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movement in the dark

Text by Irina Raskin

Same same, but different. With his project “Movement in the Dark” Kingsley A. Odiaka explores how movement changes throughout different influences and transitions into other media. The dancer proceeded into a dark room and asked non professional dancers to join him. There they constantly repeated a sequence of movement that Kingsley had once developed for another piece. This was again either accompanied by a stroboscopic lamp and filmed by a video camera or shot by flashlight photo camera. As a result of this project Kingsley would like to play the video and simultaneously display the pictures.

The light always affects your orientation and adds a different dimension to the movement, so Kingsley explained. It mainly influences the attention towards the space. Dancing in the darkness meant for him dancing less carefully within the space.

Watching the video, the spectator never gets to see the sequence of movement as a whole. The pattern becomes fragmented, whereby it is due to the rhythm of the stroboscope which segments of the pattern become visible. The dynamic of the light makes it impossible to complete the missing movement between the positions through imagination. It flashes not fast enough and the sequence is too various in order to generate a flip-book effect, revealing the body movement frame-by-frame. Rather, it disturbs the accountability of the movement’s physicality, evades finding a specific logic within it and demands more time to assimilate what is happening. The pattern of the light and the pattern of the body movement overlap, creating a new dance. The video emphasises the unpredictability of movement itself.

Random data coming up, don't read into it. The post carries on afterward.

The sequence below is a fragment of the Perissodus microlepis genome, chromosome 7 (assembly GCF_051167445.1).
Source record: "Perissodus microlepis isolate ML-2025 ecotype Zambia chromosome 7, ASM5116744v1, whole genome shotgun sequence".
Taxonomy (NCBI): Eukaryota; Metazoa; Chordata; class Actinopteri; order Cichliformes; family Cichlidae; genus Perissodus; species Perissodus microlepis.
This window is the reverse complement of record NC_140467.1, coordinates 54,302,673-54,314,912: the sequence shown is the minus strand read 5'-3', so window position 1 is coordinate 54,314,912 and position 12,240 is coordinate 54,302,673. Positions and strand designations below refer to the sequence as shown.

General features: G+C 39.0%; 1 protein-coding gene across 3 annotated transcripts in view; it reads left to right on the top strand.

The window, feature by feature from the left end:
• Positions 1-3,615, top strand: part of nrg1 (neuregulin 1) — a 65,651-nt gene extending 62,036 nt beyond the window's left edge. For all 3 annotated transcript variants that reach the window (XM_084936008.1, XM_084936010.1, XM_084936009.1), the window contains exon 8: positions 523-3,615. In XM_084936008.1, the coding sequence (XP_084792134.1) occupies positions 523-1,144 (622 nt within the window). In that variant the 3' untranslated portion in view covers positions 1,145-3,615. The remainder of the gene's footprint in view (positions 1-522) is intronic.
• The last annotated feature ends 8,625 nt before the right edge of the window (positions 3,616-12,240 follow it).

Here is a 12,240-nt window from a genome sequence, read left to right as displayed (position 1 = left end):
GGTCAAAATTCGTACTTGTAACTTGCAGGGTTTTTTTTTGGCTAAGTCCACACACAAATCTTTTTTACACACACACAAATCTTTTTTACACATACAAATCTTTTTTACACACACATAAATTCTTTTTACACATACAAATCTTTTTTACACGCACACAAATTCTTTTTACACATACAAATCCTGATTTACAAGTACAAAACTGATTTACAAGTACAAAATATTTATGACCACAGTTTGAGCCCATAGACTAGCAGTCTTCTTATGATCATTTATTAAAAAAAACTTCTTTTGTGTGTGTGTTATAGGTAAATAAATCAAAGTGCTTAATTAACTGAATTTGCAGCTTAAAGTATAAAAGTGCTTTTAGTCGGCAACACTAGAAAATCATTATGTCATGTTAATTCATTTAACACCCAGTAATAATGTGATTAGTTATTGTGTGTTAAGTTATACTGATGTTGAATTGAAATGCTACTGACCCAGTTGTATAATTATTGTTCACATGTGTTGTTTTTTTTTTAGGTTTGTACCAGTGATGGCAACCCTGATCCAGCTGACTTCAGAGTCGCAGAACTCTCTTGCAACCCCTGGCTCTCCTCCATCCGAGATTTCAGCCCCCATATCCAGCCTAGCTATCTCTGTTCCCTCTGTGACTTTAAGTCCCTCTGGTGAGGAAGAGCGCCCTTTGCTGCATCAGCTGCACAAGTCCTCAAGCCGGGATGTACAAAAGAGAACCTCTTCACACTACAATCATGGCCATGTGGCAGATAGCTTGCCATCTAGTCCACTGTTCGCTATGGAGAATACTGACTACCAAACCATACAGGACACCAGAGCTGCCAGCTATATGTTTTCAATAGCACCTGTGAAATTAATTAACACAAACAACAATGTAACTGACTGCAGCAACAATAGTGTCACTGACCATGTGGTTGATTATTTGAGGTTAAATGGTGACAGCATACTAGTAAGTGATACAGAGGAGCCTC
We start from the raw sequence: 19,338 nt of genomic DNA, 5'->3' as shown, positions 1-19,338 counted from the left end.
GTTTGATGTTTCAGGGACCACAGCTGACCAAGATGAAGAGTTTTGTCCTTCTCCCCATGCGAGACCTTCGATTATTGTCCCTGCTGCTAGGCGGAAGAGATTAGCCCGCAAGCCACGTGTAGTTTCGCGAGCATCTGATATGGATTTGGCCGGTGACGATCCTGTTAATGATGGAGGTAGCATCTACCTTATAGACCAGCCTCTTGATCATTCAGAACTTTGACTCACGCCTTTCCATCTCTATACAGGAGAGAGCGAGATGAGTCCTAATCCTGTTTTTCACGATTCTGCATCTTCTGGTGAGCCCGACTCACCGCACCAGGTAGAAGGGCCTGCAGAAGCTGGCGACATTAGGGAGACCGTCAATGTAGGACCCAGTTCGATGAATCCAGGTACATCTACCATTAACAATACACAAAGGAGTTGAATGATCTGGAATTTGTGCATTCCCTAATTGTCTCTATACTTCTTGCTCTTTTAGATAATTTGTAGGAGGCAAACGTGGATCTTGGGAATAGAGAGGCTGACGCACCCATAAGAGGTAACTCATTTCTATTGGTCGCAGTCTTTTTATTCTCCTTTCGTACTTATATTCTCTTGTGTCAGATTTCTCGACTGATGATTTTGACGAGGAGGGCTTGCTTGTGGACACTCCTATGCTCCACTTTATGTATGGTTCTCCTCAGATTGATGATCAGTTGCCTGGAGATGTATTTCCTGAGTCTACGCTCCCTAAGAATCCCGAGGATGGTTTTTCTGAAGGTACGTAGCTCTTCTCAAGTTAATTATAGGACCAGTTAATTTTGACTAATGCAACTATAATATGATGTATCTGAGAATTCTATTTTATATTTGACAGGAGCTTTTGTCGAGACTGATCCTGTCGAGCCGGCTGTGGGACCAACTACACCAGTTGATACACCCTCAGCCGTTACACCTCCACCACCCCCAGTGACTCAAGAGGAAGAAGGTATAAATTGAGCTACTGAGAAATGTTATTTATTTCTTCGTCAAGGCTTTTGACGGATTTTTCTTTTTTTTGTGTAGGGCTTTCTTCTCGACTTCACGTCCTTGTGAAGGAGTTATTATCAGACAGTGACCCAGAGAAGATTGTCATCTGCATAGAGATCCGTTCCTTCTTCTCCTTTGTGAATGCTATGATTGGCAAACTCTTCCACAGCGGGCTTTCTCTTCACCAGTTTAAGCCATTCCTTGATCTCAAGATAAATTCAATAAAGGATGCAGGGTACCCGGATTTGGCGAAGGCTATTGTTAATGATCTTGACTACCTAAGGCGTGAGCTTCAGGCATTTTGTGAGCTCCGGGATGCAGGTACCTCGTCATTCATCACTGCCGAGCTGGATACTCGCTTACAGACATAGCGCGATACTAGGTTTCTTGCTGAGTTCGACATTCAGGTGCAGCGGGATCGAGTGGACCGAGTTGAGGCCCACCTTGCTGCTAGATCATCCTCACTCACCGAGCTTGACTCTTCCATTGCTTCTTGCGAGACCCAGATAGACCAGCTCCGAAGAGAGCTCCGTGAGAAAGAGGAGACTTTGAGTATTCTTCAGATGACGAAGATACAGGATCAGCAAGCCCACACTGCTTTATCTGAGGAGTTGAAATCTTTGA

In comparison to that, the movement within the photography is freezed. It shows the different positions of the sequence, capturing them as postures. One can say that the photos reveal certain points of a line, and as they enable a contemplative looking, you can fantasize about the ways of the body getting from one point to the other. Here the dance happens in the imagination of the spectator.

According to Kingsely the modification of the performance into different visual media should help to analyze movement itself, not the specific sequence of the movement. He would like to continue to experiment on the relation of movement and light, and also working with non-professional dancers. Maybe this will lead to a study how the embodiment changes the patterns of a sequence of movement?